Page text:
Maybe then we'll start to realize that the value and the purpose of a human being isn't to be a robot.

      There's going to be a shitload of "shakeout" before that comes to pass though. Batten down the hatches.

      KFG
    • we will have to grow out of an economy.
      No money.
      It seems sureal, but if everything need to run a country is automateed, what do we need money for?
  • it should be able to learn how to do the laundry, clean the dishes, fix dinner, and clean the house relatively easy.
    Excellent...
  • tai chi (Score:1, Funny)

    by phantomwolph (552305)
    the best line of defence if you are ever attacked in slooow motion
  • Too bad they are blocking useful research tools like Google. Otherwise they would know the Segway "scooter" beat them to some of these technological feats.

    Can a human ride on the robot's back and still have it sense and adapt to changing surface angle...like the segway.

    On the other hand, the segway doesn't do tai chi.

    -Pete
  • by brandonY (575282)
    if performing tai chi is one of the dangerous jobs that the workers could have.
  • or else this robot may learn Falun Gong [faluninfo.net] and they would have to kick its ass.
  • GhostBustersRobots! [netlocity.net]

    Let's see the Tai Chi robots take on Slimer!

  • by jafiwam (310805) on Tuesday December 31, 2002 @06:47PM (#4991428) Homepage Journal
    Now if I could get one of the tai chi robots to clean my toilet and do other household tasks, oh, and a better exterior [realdoll.com] would be nice....
  • Reputible? (Score:3, Interesting)

    by Chris Canfield (548473) <slashdot@nOSPAM.chriscanfield.net> on Tuesday December 31, 2002 @06:48PM (#4991441) Homepage
    A less than one page press release, uncorroborated on the Net, that says that Tai Chi is a form of shadow boxing and that this thing will "Play" Tai Chi? All I can assume that means is that it is capable of moving a second limb in order to balance a first limb, without any sort of major locomotion, but the author's grasp of the subtlety of Tai Chi seems a little tenuous. With the broad scope of this posting, it could be the next revolution in computing or a new program for the Sony Aiboman.

    Can anyone find another source for this story?

    -C
  • So not to sound crass or disrespectful to the 'shadow boxing' arts (sorry, sorry, I couldn't resist, I mean good lord, SHADOW BOXING?!), but if you had two of these things going at it and one of them hit the other in the head, does it's head go "SPROING!", extend another foot and suddenly stop moving? :D

    - Z
  • ... appears to be doing Tai Chi...

    (Courtesy of the SNL Celebrity Jeopardy skits - No, I couldn't resist.)

  • OK... (Score:5, Interesting)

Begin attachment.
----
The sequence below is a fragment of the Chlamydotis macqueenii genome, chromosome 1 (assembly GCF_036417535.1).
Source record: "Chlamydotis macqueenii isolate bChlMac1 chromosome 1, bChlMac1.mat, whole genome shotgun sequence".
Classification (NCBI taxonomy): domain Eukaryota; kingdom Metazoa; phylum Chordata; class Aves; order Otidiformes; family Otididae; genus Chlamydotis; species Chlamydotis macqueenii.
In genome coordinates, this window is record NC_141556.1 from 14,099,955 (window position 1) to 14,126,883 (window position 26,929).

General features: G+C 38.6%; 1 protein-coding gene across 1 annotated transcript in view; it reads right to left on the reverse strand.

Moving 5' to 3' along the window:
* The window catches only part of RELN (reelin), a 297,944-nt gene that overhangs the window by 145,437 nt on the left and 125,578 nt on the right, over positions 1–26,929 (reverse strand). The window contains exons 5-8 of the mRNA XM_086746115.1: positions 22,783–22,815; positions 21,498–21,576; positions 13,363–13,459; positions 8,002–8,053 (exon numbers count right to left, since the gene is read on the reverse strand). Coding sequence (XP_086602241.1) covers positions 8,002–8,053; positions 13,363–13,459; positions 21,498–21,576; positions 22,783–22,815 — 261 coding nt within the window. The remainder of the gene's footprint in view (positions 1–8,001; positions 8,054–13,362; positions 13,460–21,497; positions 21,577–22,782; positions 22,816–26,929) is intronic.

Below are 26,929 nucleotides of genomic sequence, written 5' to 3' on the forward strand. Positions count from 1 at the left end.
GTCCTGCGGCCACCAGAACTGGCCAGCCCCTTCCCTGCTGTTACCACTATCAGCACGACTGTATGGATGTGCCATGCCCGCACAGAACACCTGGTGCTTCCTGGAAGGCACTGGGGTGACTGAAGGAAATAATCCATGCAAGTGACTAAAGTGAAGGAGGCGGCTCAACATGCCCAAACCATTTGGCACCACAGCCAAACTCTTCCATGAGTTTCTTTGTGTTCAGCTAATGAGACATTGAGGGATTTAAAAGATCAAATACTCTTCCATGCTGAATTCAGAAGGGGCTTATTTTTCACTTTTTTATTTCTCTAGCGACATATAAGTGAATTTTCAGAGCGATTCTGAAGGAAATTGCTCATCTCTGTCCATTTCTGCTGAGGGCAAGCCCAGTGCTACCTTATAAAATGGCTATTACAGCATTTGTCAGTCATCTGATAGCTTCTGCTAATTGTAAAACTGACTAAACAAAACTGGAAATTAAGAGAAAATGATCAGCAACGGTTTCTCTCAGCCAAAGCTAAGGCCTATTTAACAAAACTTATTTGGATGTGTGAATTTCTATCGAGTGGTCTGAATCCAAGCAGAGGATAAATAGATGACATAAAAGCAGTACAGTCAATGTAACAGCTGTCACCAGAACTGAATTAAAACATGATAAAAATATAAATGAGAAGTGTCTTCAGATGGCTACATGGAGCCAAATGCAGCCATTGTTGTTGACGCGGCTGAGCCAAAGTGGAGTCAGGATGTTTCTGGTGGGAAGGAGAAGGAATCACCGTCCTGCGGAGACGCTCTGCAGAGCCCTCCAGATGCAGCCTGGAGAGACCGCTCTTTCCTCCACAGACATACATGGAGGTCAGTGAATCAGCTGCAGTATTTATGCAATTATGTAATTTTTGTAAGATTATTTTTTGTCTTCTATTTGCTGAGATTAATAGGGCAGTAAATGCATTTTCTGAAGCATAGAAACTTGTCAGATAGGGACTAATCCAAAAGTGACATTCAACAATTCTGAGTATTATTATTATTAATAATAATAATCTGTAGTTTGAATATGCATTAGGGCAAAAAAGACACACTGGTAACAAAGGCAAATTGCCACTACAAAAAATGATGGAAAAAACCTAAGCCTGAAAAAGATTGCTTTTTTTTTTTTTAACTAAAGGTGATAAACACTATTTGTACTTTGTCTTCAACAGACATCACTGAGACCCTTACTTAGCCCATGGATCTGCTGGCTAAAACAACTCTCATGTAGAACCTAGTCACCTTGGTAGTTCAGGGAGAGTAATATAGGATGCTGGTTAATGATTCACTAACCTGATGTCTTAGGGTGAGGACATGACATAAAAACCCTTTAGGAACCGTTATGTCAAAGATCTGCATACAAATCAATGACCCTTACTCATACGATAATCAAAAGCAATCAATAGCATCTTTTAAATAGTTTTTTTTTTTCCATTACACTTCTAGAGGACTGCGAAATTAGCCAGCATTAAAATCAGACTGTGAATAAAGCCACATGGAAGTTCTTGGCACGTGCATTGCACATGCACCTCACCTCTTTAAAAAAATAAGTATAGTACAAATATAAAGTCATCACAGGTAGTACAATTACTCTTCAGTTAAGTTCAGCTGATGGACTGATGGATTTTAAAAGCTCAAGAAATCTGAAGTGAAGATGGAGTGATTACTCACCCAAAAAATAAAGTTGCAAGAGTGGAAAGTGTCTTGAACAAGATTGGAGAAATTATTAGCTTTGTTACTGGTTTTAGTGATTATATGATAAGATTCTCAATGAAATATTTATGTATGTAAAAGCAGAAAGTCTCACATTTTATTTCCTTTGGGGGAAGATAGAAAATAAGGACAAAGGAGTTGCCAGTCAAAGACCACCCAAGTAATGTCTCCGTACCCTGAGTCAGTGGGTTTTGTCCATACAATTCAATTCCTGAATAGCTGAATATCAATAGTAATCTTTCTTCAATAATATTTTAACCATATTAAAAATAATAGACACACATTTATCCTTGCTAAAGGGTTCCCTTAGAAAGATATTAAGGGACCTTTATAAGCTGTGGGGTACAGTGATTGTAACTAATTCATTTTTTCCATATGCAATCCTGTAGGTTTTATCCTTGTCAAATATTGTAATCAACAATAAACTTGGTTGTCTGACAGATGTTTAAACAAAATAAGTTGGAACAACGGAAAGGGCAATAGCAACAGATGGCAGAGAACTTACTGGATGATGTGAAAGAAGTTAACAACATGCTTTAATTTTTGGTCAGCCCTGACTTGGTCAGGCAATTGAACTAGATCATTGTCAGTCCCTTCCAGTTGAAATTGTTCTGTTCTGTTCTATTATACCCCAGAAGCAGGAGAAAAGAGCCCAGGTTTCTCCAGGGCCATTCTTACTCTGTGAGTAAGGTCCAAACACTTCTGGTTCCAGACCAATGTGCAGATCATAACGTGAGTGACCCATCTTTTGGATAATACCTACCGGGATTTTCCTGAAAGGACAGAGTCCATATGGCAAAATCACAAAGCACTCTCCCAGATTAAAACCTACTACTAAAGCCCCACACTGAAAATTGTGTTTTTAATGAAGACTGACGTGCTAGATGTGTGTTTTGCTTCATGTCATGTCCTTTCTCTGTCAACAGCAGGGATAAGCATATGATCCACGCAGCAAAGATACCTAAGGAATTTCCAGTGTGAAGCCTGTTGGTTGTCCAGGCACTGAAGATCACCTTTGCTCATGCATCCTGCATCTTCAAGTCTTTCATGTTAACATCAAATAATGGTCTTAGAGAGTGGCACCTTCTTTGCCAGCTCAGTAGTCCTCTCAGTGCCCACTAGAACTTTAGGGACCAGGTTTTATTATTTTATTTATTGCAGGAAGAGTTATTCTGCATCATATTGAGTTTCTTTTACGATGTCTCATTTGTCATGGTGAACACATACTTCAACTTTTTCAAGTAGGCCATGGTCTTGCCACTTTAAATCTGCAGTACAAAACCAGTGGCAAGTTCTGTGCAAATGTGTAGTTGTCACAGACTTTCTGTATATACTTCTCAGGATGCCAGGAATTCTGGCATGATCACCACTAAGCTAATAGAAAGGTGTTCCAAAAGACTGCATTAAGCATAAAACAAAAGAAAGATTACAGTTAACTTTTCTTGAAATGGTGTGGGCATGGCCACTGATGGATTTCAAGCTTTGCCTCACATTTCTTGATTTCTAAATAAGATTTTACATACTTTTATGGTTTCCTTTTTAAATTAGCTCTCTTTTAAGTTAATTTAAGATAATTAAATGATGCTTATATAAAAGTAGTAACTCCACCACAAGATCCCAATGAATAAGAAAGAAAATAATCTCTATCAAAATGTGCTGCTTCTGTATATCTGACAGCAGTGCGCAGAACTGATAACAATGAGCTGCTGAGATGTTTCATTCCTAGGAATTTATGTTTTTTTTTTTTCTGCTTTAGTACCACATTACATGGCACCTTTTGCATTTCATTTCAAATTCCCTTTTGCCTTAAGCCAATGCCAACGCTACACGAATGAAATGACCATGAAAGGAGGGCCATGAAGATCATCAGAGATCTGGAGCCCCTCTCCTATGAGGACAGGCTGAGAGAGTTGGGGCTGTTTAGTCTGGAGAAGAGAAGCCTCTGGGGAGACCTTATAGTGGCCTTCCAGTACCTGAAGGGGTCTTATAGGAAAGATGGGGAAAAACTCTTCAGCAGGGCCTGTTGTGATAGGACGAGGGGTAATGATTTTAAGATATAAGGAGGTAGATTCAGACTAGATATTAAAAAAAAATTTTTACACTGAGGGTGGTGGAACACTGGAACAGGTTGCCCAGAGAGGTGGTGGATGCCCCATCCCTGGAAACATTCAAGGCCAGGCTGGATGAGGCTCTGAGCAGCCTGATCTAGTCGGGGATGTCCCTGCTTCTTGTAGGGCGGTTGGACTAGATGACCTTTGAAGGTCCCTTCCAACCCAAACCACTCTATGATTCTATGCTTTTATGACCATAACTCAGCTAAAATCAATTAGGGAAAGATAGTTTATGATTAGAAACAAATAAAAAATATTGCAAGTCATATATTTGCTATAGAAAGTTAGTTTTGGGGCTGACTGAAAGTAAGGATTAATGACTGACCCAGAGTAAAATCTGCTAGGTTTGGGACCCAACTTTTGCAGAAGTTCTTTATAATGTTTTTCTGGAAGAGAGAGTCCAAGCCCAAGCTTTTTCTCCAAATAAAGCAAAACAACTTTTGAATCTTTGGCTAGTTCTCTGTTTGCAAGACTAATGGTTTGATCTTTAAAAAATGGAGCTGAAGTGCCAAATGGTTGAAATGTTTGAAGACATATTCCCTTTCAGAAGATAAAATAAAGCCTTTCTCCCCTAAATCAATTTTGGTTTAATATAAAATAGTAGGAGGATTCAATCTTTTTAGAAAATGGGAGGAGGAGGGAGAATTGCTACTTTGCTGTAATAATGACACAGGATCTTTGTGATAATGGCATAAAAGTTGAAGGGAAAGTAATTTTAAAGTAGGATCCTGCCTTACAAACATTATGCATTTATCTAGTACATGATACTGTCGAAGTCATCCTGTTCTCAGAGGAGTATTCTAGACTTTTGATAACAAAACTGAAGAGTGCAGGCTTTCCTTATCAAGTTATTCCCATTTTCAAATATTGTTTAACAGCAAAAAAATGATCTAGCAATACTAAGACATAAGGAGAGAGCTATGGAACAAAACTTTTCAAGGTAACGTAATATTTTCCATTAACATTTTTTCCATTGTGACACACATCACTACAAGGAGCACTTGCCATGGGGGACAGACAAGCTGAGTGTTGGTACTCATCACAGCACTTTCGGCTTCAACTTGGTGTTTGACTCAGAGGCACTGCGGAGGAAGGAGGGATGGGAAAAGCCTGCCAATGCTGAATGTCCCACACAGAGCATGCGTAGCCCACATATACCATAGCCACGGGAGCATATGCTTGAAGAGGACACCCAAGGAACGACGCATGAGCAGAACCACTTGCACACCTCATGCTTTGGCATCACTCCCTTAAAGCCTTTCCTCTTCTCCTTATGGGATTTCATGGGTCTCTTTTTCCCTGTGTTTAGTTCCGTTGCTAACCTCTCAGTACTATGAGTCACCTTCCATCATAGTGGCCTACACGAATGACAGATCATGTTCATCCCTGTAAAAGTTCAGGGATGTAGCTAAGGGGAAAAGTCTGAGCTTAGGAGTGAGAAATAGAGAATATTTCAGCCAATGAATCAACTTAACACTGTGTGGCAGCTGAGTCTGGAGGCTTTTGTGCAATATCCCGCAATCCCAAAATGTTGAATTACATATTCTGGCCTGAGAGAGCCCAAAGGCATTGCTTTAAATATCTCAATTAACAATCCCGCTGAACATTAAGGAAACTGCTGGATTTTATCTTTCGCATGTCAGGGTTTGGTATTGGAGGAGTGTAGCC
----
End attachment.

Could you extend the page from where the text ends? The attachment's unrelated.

by Mac Degger (576336) on Tuesday December 31, 2002 @07:17PM (#4991564) Journal
    I see lots of disparaging comments on this one. But I remember seeing Asimo (the Honda robot...please, no SFII jokes) in action and thinking "Jesus, look at that!". Imagine Moore's law applied to that.

    Asimo already looked pretty much like a granny in slightly slo-mo. Now add taichi into the mix...that's a complex balancing act most humans can't even do (try it once, before you joke about it...stand on one leg, have the other in the air to the front, put both arms to the side of your body that has the leg in the air...what, you fell down? That's why it's hard. Now add movements to it, all the while balanced and controlled. And sloooow. Get it now?).

    I tell you, the Japanese and the Chinese have a big thing here...hardly anyone in the west is taking this seriously (excluding some at for example MIT who are considered slightly strange), and consequently the west will have a HUGE disadvantage when housekeeping robots come out in ten, fifteen years time.
    And this time, they're not kidding; look what's been done in 5 years time...from barely crawling (infant) to selfsufficient, internal powersource, full balance, near full range of motion (granny). The processing power is there, now it's just a matter of application and cost. And products like Aibo (which I hate, too) will cover dev costs.

    This is a bit of a ramble, I know (champange has that effect on me :P ) but hear this: robots (Asimov's, to be precise) are coming, and the Aseans have a lead on the rest of the world because they took the long view. They have the patents because they took the time and money to develop something not deemed feasable...but looky here, it's slowly but surely turning out to be not only feasible, but thanks to Aibo (and production robots like the ones FIAT makes &uses thanks to the Asians) profittable too.

    Thank god someone had the foresight...my IIIc made me feel I was living Star Trek, the next Asimo might make me think I'm living in Asimov's world. I love technology :)
  • Some facts:

    Robots can't do Tai Chi, they can only *mimic* Tai Chi movement...why?

    Tai Chi (also called 'Taijiquan' - meaning "body as fist") is a legitimate martial art that has been bastardized in China and the West; it has also become something of a New Age phenonenon.

    Why can't a robot do leigitimate Tai Chi? Because training in authentic Tai Chi involves exercises that essentially, over time, 1) dramatically retrain muscle fascia; 2) develop enormous leg strength in the practitioner (necessary; 3) teach the practitioner that *all* movement is controlled from the center (this is where the New Age people get it wrong, as we're talking about *literal* control from the area - front to back - just below the belly button (dantien). This latter quality is what's hard to imagine until one meets a practitioner who has it right. There simply aren't many of these people left, and those who are left tend to be very restrained about teaching everything openly.